Published by Landscape Architecture and Urbanism at University of Greenwich, London

Collective Landscape Futures symposium

The Collective Landscape Futures symposium on 18-19 May 2023 will explore the “collective” nature of landscapes. It will investigate the common, shared, and public endeavours that produce the worlds of which we are part.

Attendance is free but spaces are limited and must be reserved in advance here.

Symposium rationale: Landscapes have always been defined through their collective relationships – between people and other living things, material objects and ephemeral entities, and situated actions and grounded processes. These are worlds produced through socio-material entanglements that can be read as common practices, shared experiences, and public concerns. Landscapes are only possible through the combined contribution of humans and non-humans, interacting, sharing between, providing for, and making with. However, in recognising prevailing contradictions in many landscape practices; across contemporary art, architecture, and film; we see the potential of landscapes being undermined through the perpetual claiming and reframing by and of individuals. Whether in god-like views from above[1] or the mirror and mirage[2] that landscapes can create, landscape practices too often foreground hegemony and embolden individuals with power, while simultaneously concealing the actions from which they are produced.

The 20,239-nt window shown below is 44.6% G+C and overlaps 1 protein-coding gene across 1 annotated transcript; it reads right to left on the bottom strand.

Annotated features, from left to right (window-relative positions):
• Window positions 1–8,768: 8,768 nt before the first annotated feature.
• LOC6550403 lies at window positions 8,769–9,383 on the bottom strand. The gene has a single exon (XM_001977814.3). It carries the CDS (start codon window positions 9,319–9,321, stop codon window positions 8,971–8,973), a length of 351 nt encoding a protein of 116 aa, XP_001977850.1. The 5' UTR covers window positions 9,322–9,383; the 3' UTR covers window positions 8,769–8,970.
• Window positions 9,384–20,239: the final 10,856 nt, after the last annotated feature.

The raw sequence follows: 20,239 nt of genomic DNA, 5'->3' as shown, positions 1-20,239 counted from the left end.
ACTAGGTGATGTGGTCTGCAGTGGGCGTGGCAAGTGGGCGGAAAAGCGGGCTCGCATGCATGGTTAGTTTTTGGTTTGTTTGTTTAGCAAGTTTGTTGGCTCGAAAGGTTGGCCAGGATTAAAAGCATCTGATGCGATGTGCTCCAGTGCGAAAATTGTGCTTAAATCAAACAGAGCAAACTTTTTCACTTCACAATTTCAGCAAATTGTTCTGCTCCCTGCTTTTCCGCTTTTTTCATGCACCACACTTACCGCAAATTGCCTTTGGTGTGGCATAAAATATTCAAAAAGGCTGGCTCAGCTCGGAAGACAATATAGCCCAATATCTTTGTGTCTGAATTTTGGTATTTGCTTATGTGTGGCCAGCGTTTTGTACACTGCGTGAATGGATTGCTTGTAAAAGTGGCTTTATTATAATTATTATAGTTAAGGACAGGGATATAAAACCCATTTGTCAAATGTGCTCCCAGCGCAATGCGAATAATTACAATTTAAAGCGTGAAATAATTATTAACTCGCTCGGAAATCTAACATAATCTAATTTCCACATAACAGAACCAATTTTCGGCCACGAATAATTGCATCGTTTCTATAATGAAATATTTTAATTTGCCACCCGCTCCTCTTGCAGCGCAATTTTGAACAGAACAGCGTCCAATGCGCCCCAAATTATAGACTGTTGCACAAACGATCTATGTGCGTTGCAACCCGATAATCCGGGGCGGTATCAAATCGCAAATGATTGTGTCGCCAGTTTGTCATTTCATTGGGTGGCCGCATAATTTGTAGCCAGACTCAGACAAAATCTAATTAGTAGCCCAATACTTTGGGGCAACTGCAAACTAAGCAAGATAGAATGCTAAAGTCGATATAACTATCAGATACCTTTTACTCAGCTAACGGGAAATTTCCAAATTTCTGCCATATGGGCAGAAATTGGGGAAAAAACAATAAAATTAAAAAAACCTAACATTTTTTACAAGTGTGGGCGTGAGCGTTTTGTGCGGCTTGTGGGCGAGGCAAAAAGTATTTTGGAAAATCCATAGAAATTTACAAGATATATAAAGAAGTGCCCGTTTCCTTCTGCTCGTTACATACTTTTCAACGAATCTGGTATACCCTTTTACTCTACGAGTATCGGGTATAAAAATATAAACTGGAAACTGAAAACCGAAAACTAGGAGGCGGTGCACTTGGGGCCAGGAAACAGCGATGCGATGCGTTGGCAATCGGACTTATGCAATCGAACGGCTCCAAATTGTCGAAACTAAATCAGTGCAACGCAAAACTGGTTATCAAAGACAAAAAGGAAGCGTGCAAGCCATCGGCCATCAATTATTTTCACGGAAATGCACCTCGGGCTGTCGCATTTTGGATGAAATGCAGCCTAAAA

This symposium critically reflects on dominant landscape techniques, discusses landscapes that are marginalised through globalising market forces, and focusses on the collective nature of landscapes – from planetary climates to intimate private spaces. It investigates the common, shared, and public endeavours that produce the world of which we are part.


The Collective Landscape Futures symposium follows three years of critical roundtable conversations – hosted in London with colleagues from around the world – exploring the future of landscape and urban practices. From here we draw into focus the “collective” nature of future landscapes through a 2-day interdisciplinary symposium of conversations, speculations, and debate.  


The symposium is organised by the Department of Landscape Architecture and Urbanism at the University of Greenwich, with support from the Institute of Inclusive Communities and Environments.

Landscape Architecture and Urbanism programmes are focused on the speculative design of future landscapes and cities informed by site-focused research. They encourage design invention and experimentation from within one of the oldest centres of landscape teaching in the UK, with notable lecturers such as Sir Geoffrey Jellicoe and renowned graduates such as Marti Franch Batllori. The school is based in the award-winning Stockwell Street building within the UNESCO World Heritage Site of Maritime Greenwich. It is the only institution in London offering Landscape Institute [LI] accredited education from BA to Masters.


[1] Haraway, D. 1988. Situated Knowledges: The Science Question in Feminism and the Privilege of Partial Perspective. In: Feminist Studies, Vol. 14, No. 3 (Autumn, 1988), pp. 575-599

[2] Lefebvre, H. 1991. The Production of Space (trans.). Oxford: Basil Blackwell

[Photo credit: Altan Dervish]


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